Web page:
Captain Corelli’s Mandolin

Captain Corelli’s Mandolin
Neil Laidlaw Productions
Harold Pinter Theatre
to

Louis de Bernières established himself as a master storyteller with his Latin American trilogy but hit jackpot in terms of popular acclaim for his wonderfully moving page turners 25 years ago with the publication of Captain Corelli’s Mandolin.

For the stage version, he has had the good fortune to attract the complementary skills of Scottish playwright Rona Munro and director Melly Still, both of whom have great track records when it comes to adaptations.

This 2¾-hour production betrays its touring origins, utilising a large ensemble cast short on household names and relies on a low-budget design courtesy of Mayou Trikerioti. Throughout, the stage is dominated by what looks like an oversized, battered silver lorry bonnet onto which simple but effective images are projected.

Like the novel on which it is based, the play takes time to warm up, slowly introducing viewers to the sun-kissed Greek island of Cephalonia during the early days of the Second World War.

What seems like a protected, isolated location is filled with characters. Taking centre stage at the start are a wise, poetic doctor played by Joseph Long and Madison Clare taking the role of Pelagia, his equally wise potential successor, who just happens to be the medical man’s daughter.

Having limited choice in such a small island, the girl becomes betrothed to Ashley Gale’s illiterate Mandras, much to delight of his mother, a soulful singer portrayed by Eve Polycarpou.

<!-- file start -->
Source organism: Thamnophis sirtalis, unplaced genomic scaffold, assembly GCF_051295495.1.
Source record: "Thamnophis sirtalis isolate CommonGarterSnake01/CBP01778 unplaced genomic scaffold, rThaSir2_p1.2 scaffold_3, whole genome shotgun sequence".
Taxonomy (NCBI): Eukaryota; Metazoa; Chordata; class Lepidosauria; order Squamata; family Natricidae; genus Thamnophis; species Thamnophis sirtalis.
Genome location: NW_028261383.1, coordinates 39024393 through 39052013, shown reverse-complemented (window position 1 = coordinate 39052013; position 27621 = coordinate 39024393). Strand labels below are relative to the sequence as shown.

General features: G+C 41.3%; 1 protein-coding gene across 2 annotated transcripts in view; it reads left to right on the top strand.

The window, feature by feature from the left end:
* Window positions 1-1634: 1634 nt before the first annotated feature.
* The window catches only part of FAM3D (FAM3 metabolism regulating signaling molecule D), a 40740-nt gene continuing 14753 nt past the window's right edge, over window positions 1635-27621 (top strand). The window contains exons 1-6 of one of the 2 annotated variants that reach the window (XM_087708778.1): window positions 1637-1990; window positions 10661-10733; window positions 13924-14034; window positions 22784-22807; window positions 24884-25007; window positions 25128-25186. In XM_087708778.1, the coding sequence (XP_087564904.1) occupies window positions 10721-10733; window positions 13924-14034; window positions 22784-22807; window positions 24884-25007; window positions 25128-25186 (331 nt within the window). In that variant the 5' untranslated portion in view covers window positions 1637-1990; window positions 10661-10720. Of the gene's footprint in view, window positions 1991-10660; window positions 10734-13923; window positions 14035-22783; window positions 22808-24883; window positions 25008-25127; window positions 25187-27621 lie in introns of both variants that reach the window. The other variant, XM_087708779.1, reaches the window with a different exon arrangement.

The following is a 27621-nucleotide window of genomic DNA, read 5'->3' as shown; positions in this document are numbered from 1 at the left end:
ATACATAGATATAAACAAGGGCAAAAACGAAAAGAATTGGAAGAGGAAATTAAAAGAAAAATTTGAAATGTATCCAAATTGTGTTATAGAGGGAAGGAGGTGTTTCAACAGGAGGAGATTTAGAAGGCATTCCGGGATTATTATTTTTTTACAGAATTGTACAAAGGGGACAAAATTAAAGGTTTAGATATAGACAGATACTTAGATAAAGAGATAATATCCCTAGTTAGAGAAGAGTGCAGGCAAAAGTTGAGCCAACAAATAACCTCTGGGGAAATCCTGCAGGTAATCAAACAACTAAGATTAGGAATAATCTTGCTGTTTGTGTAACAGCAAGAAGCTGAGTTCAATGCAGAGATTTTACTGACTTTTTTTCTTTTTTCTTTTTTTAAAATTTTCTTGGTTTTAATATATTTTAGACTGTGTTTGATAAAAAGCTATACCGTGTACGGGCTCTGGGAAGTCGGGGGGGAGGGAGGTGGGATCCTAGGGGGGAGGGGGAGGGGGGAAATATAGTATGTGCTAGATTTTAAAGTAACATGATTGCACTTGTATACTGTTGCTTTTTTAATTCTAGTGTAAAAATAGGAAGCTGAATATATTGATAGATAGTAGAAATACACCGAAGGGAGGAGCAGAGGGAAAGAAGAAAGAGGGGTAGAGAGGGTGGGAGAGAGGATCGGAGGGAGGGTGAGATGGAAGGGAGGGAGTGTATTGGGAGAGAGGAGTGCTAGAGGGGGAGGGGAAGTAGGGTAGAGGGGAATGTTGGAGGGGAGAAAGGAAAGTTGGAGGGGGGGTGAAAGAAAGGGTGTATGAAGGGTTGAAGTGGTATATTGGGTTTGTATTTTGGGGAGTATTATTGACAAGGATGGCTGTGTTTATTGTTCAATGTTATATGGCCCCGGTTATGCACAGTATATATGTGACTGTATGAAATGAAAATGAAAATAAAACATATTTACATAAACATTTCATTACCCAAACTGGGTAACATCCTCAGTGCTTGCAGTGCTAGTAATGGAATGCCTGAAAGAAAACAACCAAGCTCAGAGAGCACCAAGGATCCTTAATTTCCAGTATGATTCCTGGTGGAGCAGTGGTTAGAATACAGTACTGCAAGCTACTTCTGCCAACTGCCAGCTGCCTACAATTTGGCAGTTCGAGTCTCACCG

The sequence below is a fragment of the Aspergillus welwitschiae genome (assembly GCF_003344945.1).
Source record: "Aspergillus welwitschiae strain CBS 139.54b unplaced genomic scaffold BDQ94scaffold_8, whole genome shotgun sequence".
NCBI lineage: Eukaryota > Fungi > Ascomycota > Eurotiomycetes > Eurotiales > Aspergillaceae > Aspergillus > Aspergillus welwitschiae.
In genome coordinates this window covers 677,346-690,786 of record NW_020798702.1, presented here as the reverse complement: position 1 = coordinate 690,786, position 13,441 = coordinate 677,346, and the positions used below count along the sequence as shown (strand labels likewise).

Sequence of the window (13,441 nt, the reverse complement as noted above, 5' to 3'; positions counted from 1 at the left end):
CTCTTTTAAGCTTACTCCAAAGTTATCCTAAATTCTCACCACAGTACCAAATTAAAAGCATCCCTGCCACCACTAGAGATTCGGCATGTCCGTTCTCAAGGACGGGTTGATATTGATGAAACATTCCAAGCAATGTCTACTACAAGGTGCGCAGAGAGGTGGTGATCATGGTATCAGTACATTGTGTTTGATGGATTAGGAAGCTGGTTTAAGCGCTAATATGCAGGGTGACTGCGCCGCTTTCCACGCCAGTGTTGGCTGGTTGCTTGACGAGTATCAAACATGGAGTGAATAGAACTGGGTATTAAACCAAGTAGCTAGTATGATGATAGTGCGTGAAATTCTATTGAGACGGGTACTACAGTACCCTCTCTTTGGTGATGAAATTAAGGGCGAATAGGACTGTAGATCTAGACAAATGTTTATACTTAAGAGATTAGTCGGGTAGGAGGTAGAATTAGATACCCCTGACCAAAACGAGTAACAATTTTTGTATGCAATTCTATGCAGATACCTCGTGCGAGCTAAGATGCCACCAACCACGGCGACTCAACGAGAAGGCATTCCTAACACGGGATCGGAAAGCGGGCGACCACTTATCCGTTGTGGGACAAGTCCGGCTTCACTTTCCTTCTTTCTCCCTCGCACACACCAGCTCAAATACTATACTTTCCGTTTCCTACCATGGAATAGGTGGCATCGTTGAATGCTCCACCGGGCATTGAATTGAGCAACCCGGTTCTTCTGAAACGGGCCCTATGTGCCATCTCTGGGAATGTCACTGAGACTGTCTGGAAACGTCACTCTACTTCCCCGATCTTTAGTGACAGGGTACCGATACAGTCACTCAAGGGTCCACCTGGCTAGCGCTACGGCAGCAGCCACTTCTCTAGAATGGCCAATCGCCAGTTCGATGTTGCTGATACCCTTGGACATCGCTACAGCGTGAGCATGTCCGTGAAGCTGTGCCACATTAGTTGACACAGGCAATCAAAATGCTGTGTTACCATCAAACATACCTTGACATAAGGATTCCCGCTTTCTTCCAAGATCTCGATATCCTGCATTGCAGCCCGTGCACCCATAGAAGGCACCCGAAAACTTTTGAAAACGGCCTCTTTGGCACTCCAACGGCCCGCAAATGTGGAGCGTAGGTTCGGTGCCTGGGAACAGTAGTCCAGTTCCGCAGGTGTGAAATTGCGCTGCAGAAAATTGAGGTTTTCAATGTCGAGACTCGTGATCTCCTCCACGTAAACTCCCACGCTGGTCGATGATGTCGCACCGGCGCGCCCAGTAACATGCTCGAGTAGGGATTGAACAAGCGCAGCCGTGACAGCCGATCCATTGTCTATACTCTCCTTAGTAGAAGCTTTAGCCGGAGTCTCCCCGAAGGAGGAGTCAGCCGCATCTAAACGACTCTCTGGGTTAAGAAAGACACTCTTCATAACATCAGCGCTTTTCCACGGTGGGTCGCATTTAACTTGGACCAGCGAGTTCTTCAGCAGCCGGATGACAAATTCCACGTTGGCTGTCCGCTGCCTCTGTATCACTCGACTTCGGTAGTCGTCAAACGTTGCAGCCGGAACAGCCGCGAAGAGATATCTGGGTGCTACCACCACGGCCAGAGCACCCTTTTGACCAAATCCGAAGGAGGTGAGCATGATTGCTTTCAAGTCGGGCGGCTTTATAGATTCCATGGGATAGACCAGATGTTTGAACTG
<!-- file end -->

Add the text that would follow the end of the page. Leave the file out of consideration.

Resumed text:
Strangely, most of the early scenes are stolen by two other residents of the town, a goat and a pine marten, respectively given life on stage by Luisa Guerrerio and Elizabeth Mary Williams.

Cephalonia and the story simultaneously come to life with the arrival of an occupying force made up of Italians and their German comrades.

Mandras joins the army, while the doctor’s residence becomes the billet of Alex Mugnaioni as handsome Italian Captain Corelli and his much-loved mandolin, fondly christened Antonio.

What ensues is a classic tale from a genre that was originally utilised by the Greeks and subsequently Shakespeare as well as so many others, centring on illicit love across the battle lines during a violently raging war.

Although the plot is familiar and follows a standard pattern, the story is a real tearjerker that features moments of comedy, love and tragedy, all equally moving and gripping.

A good adaptation, expertly directed by Melly Still, features much of her trademark physical theatre presentation, delivered by a delightful ensemble led by the brilliant trio of Joseph Long, Madison Clare and Alex Mugnaioni.

This really should be one of the must-see shows of the summer, guaranteed both to please and sadden viewers like very few other works currently playing on the London stage.

Reviewer: Philip Fisher